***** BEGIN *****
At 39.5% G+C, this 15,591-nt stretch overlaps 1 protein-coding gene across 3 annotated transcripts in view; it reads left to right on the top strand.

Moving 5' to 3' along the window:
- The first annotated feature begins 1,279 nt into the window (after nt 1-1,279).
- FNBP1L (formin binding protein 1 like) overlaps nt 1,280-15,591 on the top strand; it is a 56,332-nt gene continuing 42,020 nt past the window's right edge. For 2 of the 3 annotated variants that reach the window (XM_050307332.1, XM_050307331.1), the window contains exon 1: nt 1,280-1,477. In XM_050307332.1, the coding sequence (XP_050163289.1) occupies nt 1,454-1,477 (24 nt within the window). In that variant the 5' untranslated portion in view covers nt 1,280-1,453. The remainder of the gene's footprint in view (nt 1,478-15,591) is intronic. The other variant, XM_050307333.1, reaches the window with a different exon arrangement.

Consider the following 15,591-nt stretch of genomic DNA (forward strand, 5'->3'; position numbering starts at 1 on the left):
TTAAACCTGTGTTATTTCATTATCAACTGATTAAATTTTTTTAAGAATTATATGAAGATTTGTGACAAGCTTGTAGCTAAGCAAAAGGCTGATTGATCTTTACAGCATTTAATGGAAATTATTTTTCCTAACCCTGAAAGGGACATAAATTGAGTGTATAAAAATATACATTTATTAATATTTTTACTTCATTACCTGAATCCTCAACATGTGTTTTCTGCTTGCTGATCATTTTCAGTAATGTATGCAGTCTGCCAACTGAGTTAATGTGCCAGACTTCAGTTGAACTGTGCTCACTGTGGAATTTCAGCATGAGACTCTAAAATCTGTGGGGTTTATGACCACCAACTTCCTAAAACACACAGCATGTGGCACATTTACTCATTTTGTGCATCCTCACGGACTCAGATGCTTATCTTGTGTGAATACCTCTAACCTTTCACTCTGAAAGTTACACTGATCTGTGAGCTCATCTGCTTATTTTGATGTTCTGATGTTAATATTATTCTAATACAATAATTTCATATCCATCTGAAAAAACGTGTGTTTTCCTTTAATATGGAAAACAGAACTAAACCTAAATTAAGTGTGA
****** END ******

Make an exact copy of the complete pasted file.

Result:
At 39.5% G+C, this 15,591-nt stretch overlaps 1 protein-coding gene across 3 annotated transcripts in view; it reads left to right on the top strand.

Moving 5' to 3' along the window:
- The first annotated feature begins 1,279 nt into the window (after nt 1-1,279).
- FNBP1L (formin binding protein 1 like) overlaps nt 1,280-15,591 on the top strand; it is a 56,332-nt gene continuing 42,020 nt past the window's right edge. For 2 of the 3 annotated variants that reach the window (XM_050307332.1, XM_050307331.1), the window contains exon 1: nt 1,280-1,477. In XM_050307332.1, the coding sequence (XP_050163289.1) occupies nt 1,454-1,477 (24 nt within the window). In that variant the 5' untranslated portion in view covers nt 1,280-1,453. The remainder of the gene's footprint in view (nt 1,478-15,591) is intronic. The other variant, XM_050307333.1, reaches the window with a different exon arrangement.

Consider the following 15,591-nt stretch of genomic DNA (forward strand, 5'->3'; position numbering starts at 1 on the left):
TTAAACCTGTGTTATTTCATTATCAACTGATTAAATTTTTTTAAGAATTATATGAAGATTTGTGACAAGCTTGTAGCTAAGCAAAAGGCTGATTGATCTTTACAGCATTTAATGGAAATTATTTTTCCTAACCCTGAAAGGGACATAAATTGAGTGTATAAAAATATACATTTATTAATATTTTTACTTCATTACCTGAATCCTCAACATGTGTTTTCTGCTTGCTGATCATTTTCAGTAATGTATGCAGTCTGCCAACTGAGTTAATGTGCCAGACTTCAGTTGAACTGTGCTCACTGTGGAATTTCAGCATGAGACTCTAAAATCTGTGGGGTTTATGACCACCAACTTCCTAAAACACACAGCATGTGGCACATTTACTCATTTTGTGCATCCTCACGGACTCAGATGCTTATCTTGTGTGAATACCTCTAACCTTTCACTCTGAAAGTTACACTGATCTGTGAGCTCATCTGCTTATTTTGATGTTCTGATGTTAATATTATTCTAATACAATAATTTCATATCCATCTGAAAAAACGTGTGTTTTCCTTTAATATGGAAAACAGAACTAAACCTAAATTAAGTGTGA